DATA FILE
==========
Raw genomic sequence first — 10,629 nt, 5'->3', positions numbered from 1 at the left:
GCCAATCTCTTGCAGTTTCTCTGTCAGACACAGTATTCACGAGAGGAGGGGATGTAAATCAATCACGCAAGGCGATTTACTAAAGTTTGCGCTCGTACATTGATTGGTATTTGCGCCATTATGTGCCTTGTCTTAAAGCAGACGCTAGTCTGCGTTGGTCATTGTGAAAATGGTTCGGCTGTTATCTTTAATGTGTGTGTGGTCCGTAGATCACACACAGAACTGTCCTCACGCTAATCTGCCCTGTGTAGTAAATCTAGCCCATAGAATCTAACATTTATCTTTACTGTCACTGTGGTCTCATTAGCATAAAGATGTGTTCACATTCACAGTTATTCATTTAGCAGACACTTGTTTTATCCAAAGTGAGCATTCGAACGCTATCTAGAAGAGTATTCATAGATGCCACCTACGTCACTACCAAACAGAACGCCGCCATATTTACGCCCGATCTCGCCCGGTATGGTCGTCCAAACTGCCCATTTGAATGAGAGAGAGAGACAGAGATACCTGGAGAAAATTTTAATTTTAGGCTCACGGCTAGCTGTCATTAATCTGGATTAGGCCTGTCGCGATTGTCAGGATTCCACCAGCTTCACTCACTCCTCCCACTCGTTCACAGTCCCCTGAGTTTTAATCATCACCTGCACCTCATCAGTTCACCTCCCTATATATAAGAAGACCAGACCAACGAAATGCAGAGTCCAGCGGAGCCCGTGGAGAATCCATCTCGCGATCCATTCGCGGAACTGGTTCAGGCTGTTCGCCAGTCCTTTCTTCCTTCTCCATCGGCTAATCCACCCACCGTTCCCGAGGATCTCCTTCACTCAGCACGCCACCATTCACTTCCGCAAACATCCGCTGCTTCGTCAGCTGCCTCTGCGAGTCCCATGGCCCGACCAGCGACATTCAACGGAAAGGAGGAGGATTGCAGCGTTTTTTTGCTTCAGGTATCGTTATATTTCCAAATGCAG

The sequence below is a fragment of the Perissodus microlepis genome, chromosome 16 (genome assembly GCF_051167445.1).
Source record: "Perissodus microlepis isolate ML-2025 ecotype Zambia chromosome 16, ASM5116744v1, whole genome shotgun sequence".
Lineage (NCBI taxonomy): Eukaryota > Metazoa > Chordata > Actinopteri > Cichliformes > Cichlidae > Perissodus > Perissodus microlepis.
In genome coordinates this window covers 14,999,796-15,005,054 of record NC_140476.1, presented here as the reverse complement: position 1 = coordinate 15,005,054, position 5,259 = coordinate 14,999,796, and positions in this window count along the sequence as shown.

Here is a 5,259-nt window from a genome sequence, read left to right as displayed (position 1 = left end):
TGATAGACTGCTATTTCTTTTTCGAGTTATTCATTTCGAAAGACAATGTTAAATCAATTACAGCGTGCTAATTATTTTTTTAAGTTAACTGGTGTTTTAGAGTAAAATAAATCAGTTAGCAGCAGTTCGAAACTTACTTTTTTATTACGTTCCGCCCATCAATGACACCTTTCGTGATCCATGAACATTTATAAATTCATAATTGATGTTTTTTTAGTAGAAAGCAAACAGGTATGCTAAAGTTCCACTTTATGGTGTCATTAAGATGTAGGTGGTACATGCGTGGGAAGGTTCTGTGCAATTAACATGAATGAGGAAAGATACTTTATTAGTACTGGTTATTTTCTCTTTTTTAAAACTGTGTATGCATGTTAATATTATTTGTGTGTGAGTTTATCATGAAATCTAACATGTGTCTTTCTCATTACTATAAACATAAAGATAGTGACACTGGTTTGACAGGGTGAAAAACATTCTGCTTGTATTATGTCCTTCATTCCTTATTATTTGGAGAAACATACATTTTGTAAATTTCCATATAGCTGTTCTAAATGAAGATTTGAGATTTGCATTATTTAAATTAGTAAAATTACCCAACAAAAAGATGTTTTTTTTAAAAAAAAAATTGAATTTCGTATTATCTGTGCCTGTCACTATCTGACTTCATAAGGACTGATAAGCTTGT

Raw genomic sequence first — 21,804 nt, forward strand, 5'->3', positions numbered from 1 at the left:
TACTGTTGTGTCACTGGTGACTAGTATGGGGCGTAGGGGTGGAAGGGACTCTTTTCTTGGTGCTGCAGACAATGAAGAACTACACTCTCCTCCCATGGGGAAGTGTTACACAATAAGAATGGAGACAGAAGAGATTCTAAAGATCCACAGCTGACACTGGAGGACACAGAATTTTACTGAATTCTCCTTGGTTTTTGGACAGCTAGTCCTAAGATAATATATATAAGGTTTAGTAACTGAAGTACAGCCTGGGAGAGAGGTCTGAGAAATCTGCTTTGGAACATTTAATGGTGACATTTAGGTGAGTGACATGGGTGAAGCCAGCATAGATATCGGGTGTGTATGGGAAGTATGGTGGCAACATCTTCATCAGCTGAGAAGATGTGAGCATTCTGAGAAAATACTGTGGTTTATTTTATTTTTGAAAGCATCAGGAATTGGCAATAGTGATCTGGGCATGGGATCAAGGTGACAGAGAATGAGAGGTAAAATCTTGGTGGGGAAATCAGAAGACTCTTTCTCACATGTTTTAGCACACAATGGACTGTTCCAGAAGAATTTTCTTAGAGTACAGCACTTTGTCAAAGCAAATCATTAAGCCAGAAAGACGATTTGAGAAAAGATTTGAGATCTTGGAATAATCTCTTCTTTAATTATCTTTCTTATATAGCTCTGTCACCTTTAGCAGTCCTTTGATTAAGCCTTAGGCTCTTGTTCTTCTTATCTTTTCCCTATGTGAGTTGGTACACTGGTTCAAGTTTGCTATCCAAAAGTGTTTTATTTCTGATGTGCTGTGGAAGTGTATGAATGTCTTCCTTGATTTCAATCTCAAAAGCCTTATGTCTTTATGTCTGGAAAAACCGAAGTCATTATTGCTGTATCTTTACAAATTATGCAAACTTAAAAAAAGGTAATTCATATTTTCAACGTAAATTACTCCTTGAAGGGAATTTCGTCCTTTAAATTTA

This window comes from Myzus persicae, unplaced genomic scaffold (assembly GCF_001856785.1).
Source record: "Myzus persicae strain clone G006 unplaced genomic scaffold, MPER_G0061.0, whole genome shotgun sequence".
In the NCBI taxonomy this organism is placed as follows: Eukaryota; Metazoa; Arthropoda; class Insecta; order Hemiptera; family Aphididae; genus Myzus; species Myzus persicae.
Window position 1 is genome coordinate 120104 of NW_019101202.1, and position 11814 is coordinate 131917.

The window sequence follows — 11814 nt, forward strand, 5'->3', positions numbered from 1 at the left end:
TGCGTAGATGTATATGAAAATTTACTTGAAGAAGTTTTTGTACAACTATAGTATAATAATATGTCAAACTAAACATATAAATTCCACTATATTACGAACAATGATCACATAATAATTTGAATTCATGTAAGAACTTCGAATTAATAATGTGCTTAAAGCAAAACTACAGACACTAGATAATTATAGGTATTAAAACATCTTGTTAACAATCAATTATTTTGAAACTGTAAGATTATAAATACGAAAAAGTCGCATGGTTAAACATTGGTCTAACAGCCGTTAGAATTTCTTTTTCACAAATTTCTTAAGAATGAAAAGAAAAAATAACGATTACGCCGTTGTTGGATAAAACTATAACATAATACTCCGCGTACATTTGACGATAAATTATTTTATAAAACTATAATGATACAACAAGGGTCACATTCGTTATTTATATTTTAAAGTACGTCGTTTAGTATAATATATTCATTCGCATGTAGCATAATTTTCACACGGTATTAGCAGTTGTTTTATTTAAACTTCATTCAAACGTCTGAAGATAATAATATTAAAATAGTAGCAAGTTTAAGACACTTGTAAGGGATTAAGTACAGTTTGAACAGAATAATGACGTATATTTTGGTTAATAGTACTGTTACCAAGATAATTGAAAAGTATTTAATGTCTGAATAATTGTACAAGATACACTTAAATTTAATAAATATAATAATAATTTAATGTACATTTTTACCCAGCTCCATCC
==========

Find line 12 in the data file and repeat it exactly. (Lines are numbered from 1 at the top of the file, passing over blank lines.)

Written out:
Source record: "Myzus persicae strain clone G006 unplaced genomic scaffold, MPER_G0061.0, whole genome shotgun sequence".